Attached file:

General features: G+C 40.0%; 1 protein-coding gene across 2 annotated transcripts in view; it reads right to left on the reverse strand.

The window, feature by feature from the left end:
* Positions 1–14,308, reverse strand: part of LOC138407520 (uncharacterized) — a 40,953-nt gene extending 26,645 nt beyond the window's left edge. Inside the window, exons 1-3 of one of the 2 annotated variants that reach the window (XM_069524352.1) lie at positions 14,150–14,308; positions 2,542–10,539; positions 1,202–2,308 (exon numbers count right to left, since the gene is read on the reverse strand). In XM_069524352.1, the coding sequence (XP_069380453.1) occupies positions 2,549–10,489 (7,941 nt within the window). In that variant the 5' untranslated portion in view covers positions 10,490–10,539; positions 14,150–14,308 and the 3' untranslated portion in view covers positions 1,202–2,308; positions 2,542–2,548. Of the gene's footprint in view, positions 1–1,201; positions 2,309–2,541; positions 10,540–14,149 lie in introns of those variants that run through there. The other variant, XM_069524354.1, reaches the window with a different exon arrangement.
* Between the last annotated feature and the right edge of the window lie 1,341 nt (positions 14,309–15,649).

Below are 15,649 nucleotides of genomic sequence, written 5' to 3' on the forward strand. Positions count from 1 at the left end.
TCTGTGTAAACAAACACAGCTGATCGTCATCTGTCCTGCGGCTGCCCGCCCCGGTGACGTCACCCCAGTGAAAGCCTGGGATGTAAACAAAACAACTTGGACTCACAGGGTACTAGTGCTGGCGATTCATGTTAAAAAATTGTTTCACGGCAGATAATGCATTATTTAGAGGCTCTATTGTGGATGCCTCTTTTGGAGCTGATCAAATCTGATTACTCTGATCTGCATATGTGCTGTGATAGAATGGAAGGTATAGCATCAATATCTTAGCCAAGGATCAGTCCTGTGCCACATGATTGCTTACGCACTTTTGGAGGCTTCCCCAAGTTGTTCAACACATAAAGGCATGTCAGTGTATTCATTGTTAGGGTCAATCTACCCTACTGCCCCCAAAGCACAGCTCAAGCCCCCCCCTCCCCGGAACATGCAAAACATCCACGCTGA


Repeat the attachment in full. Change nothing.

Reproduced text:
General features: G+C 40.0%; 1 protein-coding gene across 2 annotated transcripts in view; it reads right to left on the reverse strand.

The window, feature by feature from the left end:
* Positions 1–14,308, reverse strand: part of LOC138407520 (uncharacterized) — a 40,953-nt gene extending 26,645 nt beyond the window's left edge. Inside the window, exons 1-3 of one of the 2 annotated variants that reach the window (XM_069524352.1) lie at positions 14,150–14,308; positions 2,542–10,539; positions 1,202–2,308 (exon numbers count right to left, since the gene is read on the reverse strand). In XM_069524352.1, the coding sequence (XP_069380453.1) occupies positions 2,549–10,489 (7,941 nt within the window). In that variant the 5' untranslated portion in view covers positions 10,490–10,539; positions 14,150–14,308 and the 3' untranslated portion in view covers positions 1,202–2,308; positions 2,542–2,548. Of the gene's footprint in view, positions 1–1,201; positions 2,309–2,541; positions 10,540–14,149 lie in introns of those variants that run through there. The other variant, XM_069524354.1, reaches the window with a different exon arrangement.
* Between the last annotated feature and the right edge of the window lie 1,341 nt (positions 14,309–15,649).

Below are 15,649 nucleotides of genomic sequence, written 5' to 3' on the forward strand. Positions count from 1 at the left end.
TCTGTGTAAACAAACACAGCTGATCGTCATCTGTCCTGCGGCTGCCCGCCCCGGTGACGTCACCCCAGTGAAAGCCTGGGATGTAAACAAAACAACTTGGACTCACAGGGTACTAGTGCTGGCGATTCATGTTAAAAAATTGTTTCACGGCAGATAATGCATTATTTAGAGGCTCTATTGTGGATGCCTCTTTTGGAGCTGATCAAATCTGATTACTCTGATCTGCATATGTGCTGTGATAGAATGGAAGGTATAGCATCAATATCTTAGCCAAGGATCAGTCCTGTGCCACATGATTGCTTACGCACTTTTGGAGGCTTCCCCAAGTTGTTCAACACATAAAGGCATGTCAGTGTATTCATTGTTAGGGTCAATCTACCCTACTGCCCCCAAAGCACAGCTCAAGCCCCCCCCTCCCCGGAACATGCAAAACATCCACGCTGA